In the only case that has reached a decision on sex offender restrictions, Mulligan v. Panther Valley Property Owners Association, 766 A2d 1186 (2001), the New Jersey Court upheld an association’s sex offender restriction. In Mulligan, the association had passed an amendment to their bylaws, which banned Tier 3 offenders from occupying (but not the right to owning) a condominium unit. In upholding the ban, the New Jersey Supreme Court found: (1) that the restriction was applied equally to all residents in Panther Valley (Mulligan was not treated differently or relegated to a smaller potential home market than any other Panther Valley resident), (2) sex offenders were not a protected group for discrimination purposes, (3) sex offenders were not proven to be handicapped for discrimination purposes, and (4) sex offenders were not viewed as a large enough segment of the public (only 80 Tier 3 registrants out of 8.4 Million New Jersey residents) for purposes of infringing on Mulligan’s right to sell or lease her home. However, the Mulligan court took notice regarding the public policy aspects of such a restriction. The court recognized that allowing such a restriction could lead to a segment of the State closing its doors to these offenders. Thus, confining them to a narrower corridor of housing that would expose those within that corridor to a greater risk of harm than they might have otherwise had to confront simply because they are unable or unwilling to live in a protected neighborhood. Nevertheless, the court recognized that sex offenders have very few sympathizers, and even those who believe laws and covenants restrictions may go too far in addressing such offenders are hesitant to publicly express their concerns for fear of their own ostracism.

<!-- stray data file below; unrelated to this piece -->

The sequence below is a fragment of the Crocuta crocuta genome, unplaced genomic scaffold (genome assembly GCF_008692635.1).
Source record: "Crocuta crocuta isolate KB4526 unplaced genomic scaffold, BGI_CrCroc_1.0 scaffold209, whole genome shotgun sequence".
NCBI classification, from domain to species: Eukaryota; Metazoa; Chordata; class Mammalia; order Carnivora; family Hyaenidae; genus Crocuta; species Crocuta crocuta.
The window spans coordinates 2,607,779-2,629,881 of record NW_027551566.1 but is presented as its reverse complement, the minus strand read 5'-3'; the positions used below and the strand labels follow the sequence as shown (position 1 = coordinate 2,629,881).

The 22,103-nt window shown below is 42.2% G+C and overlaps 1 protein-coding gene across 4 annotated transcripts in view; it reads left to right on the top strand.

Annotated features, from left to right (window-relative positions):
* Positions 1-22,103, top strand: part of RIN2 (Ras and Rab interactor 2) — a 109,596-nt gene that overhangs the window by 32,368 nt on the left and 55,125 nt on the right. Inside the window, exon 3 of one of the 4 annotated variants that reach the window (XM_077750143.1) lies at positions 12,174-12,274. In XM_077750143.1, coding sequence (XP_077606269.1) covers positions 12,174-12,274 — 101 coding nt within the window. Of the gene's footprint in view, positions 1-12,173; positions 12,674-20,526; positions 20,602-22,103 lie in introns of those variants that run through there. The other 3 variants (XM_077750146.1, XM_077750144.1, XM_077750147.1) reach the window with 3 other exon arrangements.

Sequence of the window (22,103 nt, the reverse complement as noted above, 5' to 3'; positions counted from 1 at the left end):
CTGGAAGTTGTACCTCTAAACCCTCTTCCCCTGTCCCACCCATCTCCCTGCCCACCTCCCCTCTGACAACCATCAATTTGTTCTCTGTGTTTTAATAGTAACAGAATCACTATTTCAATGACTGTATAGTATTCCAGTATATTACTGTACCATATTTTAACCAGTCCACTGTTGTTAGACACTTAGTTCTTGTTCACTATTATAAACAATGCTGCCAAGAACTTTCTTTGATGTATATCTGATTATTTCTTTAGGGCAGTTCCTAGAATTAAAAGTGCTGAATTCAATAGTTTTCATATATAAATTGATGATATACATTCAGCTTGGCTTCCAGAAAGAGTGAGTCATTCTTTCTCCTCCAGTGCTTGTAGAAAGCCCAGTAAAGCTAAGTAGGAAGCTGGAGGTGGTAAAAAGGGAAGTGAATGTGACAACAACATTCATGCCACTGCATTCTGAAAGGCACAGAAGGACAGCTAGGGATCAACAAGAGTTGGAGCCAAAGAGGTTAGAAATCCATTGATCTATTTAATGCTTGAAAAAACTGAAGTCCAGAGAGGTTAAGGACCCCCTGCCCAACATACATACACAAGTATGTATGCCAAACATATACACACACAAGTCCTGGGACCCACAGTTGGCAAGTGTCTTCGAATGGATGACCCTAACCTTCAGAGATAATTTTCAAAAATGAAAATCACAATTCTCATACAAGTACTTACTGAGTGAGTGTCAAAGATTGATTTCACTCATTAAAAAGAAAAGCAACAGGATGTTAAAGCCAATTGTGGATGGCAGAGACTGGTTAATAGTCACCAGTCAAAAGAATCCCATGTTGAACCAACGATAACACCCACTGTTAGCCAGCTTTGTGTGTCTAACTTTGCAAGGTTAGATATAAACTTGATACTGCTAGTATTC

The reality is that sex offenders are generally not wealthy enough to pursue Court challenges of the type that occurred in Mulligan, which may be why there has only been one opinion reached so far. Furthermore, sex offenders do not normally like to call attention to themselves by filing lawsuits. Also non-profit legal programs usually spend their limited resources on other matters.
What Types of Restrictions can be Imposed?
What if the Board wants to prevent a sex offender from purchasing and owning a unit within their project? An outright ban restriction could prevent any individual who was designated a sex offender from owning a unit within a condominium project. The restriction could also place the burden on co-owners’ selling their units to affirmatively check federal and state registries to confirm that the purchaser was not a sex offender.
Michigan Courts have generally held that restrictions/restrictive covenants within condominium documents are contractual and should be upheld so long as they are reasonable, have been properly adopted and do not infringe one’s constitutional rights. Rossow v. Brentwood Farms Dev, Inc, 251 Mich App 652, 658, 651 NW2d 458 (2002).
On the other hand, Michigan Courts have also consistently found restrictions / restrictive covenants that place unreasonable restraints on alienation of property unenforceable. Albro v Allen, 434 Mich 271, 281, 454 NW2d 85(1990) (“Michigan recognizes a strong public policy against restraints on alienation”). Courts might find that an outright ownership ban would be an unreasonable restraint on a co-owner’s right to sell his or her unit to someone who happened to be a sex offender. Moreover, how does one prevent situations where the unit is bought in someone else’s name in behalf of the sex offender?